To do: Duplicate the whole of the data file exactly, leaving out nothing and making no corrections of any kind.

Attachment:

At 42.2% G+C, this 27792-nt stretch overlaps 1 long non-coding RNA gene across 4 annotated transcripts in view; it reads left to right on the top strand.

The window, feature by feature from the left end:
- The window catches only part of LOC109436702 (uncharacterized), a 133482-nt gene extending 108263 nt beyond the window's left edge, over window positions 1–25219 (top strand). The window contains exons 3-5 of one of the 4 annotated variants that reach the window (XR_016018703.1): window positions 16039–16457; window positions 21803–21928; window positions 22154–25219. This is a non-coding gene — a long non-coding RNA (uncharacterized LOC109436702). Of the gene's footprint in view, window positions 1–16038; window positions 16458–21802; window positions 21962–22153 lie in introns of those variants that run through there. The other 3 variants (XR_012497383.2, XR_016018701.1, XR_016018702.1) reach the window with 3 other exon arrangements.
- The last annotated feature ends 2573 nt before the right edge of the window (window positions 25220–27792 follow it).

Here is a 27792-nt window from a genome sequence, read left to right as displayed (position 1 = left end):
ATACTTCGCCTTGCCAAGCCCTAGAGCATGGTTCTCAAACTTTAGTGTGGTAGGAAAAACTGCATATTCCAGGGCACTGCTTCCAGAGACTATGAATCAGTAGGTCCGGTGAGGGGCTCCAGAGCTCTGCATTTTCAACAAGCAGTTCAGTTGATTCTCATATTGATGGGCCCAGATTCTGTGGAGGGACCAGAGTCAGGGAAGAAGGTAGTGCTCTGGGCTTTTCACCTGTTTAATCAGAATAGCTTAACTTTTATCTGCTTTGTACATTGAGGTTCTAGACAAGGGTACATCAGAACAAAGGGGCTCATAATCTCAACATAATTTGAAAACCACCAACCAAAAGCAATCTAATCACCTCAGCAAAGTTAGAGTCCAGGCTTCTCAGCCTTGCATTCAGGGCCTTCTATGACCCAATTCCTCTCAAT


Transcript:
At 42.2% G+C, this 27792-nt stretch overlaps 1 long non-coding RNA gene across 4 annotated transcripts in view; it reads left to right on the top strand.

The window, feature by feature from the left end:
- The window catches only part of LOC109436702 (uncharacterized), a 133482-nt gene extending 108263 nt beyond the window's left edge, over window positions 1–25219 (top strand). The window contains exons 3-5 of one of the 4 annotated variants that reach the window (XR_016018703.1): window positions 16039–16457; window positions 21803–21928; window positions 22154–25219. This is a non-coding gene — a long non-coding RNA (uncharacterized LOC109436702). Of the gene's footprint in view, window positions 1–16038; window positions 16458–21802; window positions 21962–22153 lie in introns of those variants that run through there. The other 3 variants (XR_012497383.2, XR_016018701.1, XR_016018702.1) reach the window with 3 other exon arrangements.
- The last annotated feature ends 2573 nt before the right edge of the window (window positions 25220–27792 follow it).

Here is a 27792-nt window from a genome sequence, read left to right as displayed (position 1 = left end):
ATACTTCGCCTTGCCAAGCCCTAGAGCATGGTTCTCAAACTTTAGTGTGGTAGGAAAAACTGCATATTCCAGGGCACTGCTTCCAGAGACTATGAATCAGTAGGTCCGGTGAGGGGCTCCAGAGCTCTGCATTTTCAACAAGCAGTTCAGTTGATTCTCATATTGATGGGCCCAGATTCTGTGGAGGGACCAGAGTCAGGGAAGAAGGTAGTGCTCTGGGCTTTTCACCTGTTTAATCAGAATAGCTTAACTTTTATCTGCTTTGTACATTGAGGTTCTAGACAAGGGTACATCAGAACAAAGGGGCTCATAATCTCAACATAATTTGAAAACCACCAACCAAAAGCAATCTAATCACCTCAGCAAAGTTAGAGTCCAGGCTTCTCAGCCTTGCATTCAGGGCCTTCTATGACCCAATTCCTCTCAAT